- Jesus knew you can’t communicate meaningful content in a soundbite. If it took him three years of living and travelling with the disciples to teach them what they needed to know, then we need more people in MDiv programs and fewer numbered how-to Facebook posts. If Jesus ever dropped the mic, it was after an extended personal engagement.
- Jesus’ ministry was relational not downloadable. Have you ever travelled in a group? Two weeks and you’re ready to kill somebody. Two months and you know pretty much everything there is to know about them, right? Here’s a guy who lived with his disciples, ate with them, laughed with them, cried with them. They asked him questions and he gazed into their souls. When they asked him to teach them to pray, he didn’t give them a numbered list. He prayed with them. There’s no substitute for spending time with Jesus.
- Jesus knew that learning for leadership requires integration. This happens best through intentional reflection on scripture, theology, and practice. The reflective spiral requires critical engagement with personal experiences of ministry, and reflection on them in light of scripture and theology. A quick top-8 list might be easy to read, and draw nods of agreement from us, but it never replaces the responsibility of the ministry leader to think systematically and critically about their life in ministry, in light of the word of God.
- Numbered lists for leadership can offer simple affirmation rather than radical challenge. Jesus was in the business of blowing apart people’s presuppositions, not affirming them. On the internet, we tend to read those things we agree with already. (Or, we engage something we disagree with just for the fight.) A numbered list for ministry that we read in two minutes will only reinforce the things we already agree with and won’t encourage us towards the radical leadership reformation the Holy Spirit needs to accomplish in all of us.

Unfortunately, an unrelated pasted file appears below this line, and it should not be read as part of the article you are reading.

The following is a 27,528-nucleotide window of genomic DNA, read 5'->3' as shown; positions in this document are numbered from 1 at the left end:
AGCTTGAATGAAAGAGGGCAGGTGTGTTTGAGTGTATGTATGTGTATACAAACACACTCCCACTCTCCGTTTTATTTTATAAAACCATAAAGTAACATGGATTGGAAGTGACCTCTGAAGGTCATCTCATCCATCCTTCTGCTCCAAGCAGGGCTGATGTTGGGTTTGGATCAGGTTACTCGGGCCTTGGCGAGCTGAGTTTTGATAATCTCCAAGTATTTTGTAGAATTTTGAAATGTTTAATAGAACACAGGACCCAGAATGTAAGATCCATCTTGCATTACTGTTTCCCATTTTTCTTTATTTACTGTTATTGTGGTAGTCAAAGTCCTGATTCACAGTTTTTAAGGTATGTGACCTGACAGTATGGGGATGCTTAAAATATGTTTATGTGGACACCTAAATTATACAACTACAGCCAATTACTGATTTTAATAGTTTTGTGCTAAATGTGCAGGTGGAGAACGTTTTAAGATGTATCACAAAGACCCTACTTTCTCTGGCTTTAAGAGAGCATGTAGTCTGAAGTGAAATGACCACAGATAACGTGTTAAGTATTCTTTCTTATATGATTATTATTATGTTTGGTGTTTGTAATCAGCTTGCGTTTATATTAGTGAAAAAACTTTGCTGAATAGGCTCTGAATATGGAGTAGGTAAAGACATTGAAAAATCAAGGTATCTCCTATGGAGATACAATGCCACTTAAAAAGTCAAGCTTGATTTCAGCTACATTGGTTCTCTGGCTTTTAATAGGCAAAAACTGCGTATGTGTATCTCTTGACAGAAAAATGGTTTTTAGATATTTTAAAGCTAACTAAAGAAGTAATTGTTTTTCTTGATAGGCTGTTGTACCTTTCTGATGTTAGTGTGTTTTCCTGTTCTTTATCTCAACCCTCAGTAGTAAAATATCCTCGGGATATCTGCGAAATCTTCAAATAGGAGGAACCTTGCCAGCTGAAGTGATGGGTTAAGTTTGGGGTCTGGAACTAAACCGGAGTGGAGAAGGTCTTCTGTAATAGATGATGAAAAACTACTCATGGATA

- Jesus is our only guru. We can learn much from others. But sometimes we follow certain personalities and devour their numbered suggestions just because they are well-known leaders. We take for granted that what they tell us is good, without exposing it to a deeper reflection of Scripture. We can trust the Holy Spirit to lead our learning because of the Christ we follow. He’s simply irreplaceable!
- Jesus knew that learning takes time. Numbered lists are often produced without much thought or content. They sound good on the surface but when you really look at them, you realise you could have come up with a better list while getting your hair cut or hunting for Pokemon. For depth of content, nothing beats reading a book. If you haven’t got time to read a book, then you don’t have time to read twenty numbered ministry lists in the blogosphere either.
- Jesus knew that ministry is contextual. Sure, there’s a lot we can learn from each other’s stories, and we need to engage across contexts so that we don’t become stuck in our own inward-focused boxes. But it’s rare than we can lift one person’s top ten ways to fill the church and apply it directly to our own ministry. If it were that simple, the churches would all be full, and leaders would be enjoying long vacations. We all experience the reality of context every time we try to use published educational materials and think, “You cannot be serious! You don’t know my kids!” right before we dump that particular suggested game from the youth program.
- Jesus knew that ministry leadership requires depth. A numbered list might raise some important issues or points. But they are only worthwhile if you spend the time to dig deeper, and ponder longer. Why is it an important point? What does it mean for your leadership? Out of the depths of study, prayer, and fellowship with the Holy Spirit come the discernment and wisdom that will lead you to move out of the shallows and swim in the depths of Christ’s love. That’s what will keep you going when things get tough. That’s where you will meet Jesus – beyond the 8-point ministry improvement list.
*Or, more accurately, why I don’t like them. And the ten commandments notwithstanding, of course. 😉